Tiki also supports interactive translation of actual wiki pages and was the initial wiki engine used in the Cross Lingual Wiki Engine Project.[5][6]

This allows Tiki-based web sites to have translated content — not just interfaces.

Implementation[edit]

Tiki is developed primarily in PHP with some JavaScript code. It uses MySQL as a database. It will run on any server that provides PHP 5, including Apache and Microsoft's IIS.

Tiki components make extensive use of other open source projects, including Zend Framework, Smarty, jQuery, HTML Purifier, FCKeditor, Raphaël, phpCAS, and Morcego.[7] When used with Mapserver Tiki can become a Geospatial Content Management System.

Project team[edit]

Tiki is under active development[8] by a large international community of over 300 developers and translators,[9] and is one of the largest open-source teams in the world.[10] Project members have donated the resources and bandwidth required to host the Tiki.org website and various subdomains. The project members refer to this dependence on their own product as "eating their own dogfood", which they have been doing since the early days of the project.[11] Tiki community members also participate to various related events such as WikiSym and the Libre Software Meeting.

History[edit]

Tiki has been hosted on SourceForge.net since its initial release (Release 0.9, named Spica) in October 2002.[12] It was primarily the development of Luis Argerich (Buenos Aires, Argentina), Eduardo Polidor (São Paulo, Brazil), and Garland Foster (Green Bay, WI, United States).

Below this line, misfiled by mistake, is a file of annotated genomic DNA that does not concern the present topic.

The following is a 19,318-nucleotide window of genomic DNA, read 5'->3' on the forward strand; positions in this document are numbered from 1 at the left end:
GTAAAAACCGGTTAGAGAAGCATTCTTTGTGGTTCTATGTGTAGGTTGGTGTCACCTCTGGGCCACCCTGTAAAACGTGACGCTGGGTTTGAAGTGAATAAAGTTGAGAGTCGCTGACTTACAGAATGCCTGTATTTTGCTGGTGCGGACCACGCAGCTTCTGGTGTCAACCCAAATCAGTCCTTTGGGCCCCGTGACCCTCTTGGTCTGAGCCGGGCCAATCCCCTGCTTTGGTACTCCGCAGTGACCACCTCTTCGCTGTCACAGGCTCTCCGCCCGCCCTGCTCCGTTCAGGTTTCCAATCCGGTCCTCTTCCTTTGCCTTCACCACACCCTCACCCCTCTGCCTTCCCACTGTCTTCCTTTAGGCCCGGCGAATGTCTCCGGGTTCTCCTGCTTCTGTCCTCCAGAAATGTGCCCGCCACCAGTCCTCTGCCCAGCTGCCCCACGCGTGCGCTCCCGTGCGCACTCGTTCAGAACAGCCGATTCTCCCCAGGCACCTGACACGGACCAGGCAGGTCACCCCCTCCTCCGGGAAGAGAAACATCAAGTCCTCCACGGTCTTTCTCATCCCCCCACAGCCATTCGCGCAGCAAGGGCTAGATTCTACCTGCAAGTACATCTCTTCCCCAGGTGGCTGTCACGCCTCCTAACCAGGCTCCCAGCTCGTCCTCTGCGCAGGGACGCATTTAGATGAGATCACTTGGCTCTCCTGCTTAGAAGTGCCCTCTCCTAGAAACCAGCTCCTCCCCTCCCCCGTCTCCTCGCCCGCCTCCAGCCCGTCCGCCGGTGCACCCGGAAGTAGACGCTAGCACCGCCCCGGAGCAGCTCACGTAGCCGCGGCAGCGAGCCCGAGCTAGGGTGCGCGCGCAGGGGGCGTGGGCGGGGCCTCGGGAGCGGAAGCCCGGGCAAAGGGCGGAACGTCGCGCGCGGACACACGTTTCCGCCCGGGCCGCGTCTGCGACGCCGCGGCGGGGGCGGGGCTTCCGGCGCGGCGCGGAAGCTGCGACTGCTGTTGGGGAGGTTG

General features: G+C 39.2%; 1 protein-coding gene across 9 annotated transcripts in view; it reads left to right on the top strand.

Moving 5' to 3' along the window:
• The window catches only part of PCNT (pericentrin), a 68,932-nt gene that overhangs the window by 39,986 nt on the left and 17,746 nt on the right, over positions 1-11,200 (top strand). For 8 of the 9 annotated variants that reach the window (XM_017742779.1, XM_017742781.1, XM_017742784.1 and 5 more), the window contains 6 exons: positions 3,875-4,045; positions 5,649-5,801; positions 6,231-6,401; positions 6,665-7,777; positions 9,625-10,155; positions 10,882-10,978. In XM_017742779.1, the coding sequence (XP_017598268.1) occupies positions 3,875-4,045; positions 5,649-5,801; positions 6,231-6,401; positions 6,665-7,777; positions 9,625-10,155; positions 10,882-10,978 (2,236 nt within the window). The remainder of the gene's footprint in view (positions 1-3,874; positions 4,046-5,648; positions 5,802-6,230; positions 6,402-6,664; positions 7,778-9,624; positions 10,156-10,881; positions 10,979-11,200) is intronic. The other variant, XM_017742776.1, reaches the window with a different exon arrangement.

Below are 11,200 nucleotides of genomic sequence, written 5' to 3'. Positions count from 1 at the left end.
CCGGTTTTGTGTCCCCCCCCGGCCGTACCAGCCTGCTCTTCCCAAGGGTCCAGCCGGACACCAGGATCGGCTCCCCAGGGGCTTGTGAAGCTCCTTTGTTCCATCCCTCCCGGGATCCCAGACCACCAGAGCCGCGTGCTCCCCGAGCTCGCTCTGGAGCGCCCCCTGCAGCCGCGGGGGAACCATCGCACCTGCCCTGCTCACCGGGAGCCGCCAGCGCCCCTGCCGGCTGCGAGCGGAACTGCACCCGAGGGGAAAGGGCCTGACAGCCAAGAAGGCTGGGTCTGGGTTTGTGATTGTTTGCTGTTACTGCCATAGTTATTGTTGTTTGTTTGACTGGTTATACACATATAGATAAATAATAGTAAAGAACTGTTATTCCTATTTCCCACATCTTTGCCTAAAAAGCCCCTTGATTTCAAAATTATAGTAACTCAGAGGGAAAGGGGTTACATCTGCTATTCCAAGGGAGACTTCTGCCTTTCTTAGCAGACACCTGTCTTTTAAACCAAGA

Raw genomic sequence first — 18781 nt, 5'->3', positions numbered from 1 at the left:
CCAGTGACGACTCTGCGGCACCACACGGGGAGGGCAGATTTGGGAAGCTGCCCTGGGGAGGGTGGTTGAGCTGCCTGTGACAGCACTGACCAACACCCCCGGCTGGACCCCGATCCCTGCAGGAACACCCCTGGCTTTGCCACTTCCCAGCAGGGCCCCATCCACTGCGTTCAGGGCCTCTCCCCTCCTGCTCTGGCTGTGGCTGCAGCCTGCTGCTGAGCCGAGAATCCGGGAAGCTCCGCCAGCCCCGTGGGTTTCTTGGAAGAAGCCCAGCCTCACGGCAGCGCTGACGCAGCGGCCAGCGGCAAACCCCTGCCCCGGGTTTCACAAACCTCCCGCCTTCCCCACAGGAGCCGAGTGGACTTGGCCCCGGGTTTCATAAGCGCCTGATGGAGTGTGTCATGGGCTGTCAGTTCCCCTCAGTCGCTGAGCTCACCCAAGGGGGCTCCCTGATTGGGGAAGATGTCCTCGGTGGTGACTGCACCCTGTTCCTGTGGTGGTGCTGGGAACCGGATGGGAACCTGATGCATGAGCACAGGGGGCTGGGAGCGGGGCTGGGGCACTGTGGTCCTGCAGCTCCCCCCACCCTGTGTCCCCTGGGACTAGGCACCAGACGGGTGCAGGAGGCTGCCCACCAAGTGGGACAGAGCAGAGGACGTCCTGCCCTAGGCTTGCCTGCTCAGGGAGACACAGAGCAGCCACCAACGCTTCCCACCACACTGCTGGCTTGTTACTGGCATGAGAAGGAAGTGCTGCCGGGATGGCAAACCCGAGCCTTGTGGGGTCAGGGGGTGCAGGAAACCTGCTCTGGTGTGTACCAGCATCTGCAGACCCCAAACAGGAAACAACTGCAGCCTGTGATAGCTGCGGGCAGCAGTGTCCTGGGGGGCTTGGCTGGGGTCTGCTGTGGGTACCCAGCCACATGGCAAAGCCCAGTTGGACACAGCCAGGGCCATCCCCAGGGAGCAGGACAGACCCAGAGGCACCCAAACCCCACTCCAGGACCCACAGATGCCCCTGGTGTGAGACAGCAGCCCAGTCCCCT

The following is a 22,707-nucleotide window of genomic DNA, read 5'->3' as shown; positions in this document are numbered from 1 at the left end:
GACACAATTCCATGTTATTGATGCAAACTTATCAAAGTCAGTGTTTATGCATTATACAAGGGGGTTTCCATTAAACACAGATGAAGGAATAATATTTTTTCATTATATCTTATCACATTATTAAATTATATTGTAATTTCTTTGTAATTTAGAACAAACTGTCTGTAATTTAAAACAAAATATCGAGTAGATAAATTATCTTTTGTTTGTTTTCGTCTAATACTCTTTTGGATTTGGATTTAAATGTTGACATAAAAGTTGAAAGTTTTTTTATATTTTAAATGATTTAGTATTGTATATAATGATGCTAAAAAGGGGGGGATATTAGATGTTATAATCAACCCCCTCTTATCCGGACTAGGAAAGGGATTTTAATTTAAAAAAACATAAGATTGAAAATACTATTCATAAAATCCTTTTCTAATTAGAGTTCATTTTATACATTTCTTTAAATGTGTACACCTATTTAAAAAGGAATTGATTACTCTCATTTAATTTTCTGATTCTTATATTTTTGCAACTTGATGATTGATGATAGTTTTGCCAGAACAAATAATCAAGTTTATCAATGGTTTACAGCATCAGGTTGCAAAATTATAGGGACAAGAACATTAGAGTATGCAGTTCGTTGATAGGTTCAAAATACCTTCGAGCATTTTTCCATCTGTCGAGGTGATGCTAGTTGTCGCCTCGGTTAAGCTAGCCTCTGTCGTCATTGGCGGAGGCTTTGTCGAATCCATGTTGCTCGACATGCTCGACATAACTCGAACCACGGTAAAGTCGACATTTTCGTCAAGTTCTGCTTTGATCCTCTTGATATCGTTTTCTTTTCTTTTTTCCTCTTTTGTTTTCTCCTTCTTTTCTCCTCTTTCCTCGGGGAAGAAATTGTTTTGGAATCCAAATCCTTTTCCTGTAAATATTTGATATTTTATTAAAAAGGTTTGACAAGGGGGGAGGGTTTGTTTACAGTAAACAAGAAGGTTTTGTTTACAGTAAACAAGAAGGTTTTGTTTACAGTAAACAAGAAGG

In July 2003, Tiki was named the SourceForge.net July 2003 Project of the Month.[13] In late 2003, a fork of Tiki was used to create Bitweaver.[14]

In 2006, Tiki was named to CMS Report's Top 30 Web Applications.[15]

In 2008, Tiki was named to EContent magazine's Top 100[16]

In 2009, Tiki adopted a six-month release cycle and announced the selection of a Long Term Support (LTS) version and the Tiki Software Community Association was formed as the legal steward for Tiki.[17] The Tiki Software Association is a not-for-profit entity established in Canada. Previously, the entire project was run entirely by volunteers, loosely organized in a do-ocracy.

In 2010, Tiki received Best of Open Source Software Applications Award (BOSSIE) from InfoWorld, in the Applications category.[18]

In 2011, Tiki was named to CMS Report's Top 30 Web Applications.[15]

In 2012, Tiki was named "Best Web Tool" by WebHostingSearch.com,[19] and "People's Choice: Best Free CMS" by CMS Critic.[20]

Derivative software[edit]

Name[edit]

The name TikiWiki is written in CamelCase, a common Wiki syntax indicating a hyperlink within the Wiki. It is most likely a compound word combining two Polynesian terms, Tiki and Wiki, to create a self-rhyming name similar to wikiwiki, a common variant of wiki.

Tiki also forms the backronym: Tightly Integrated Knowledge Infrastructure.[22]

Further reading[edit]

See also[edit]

References[edit]

External links[edit]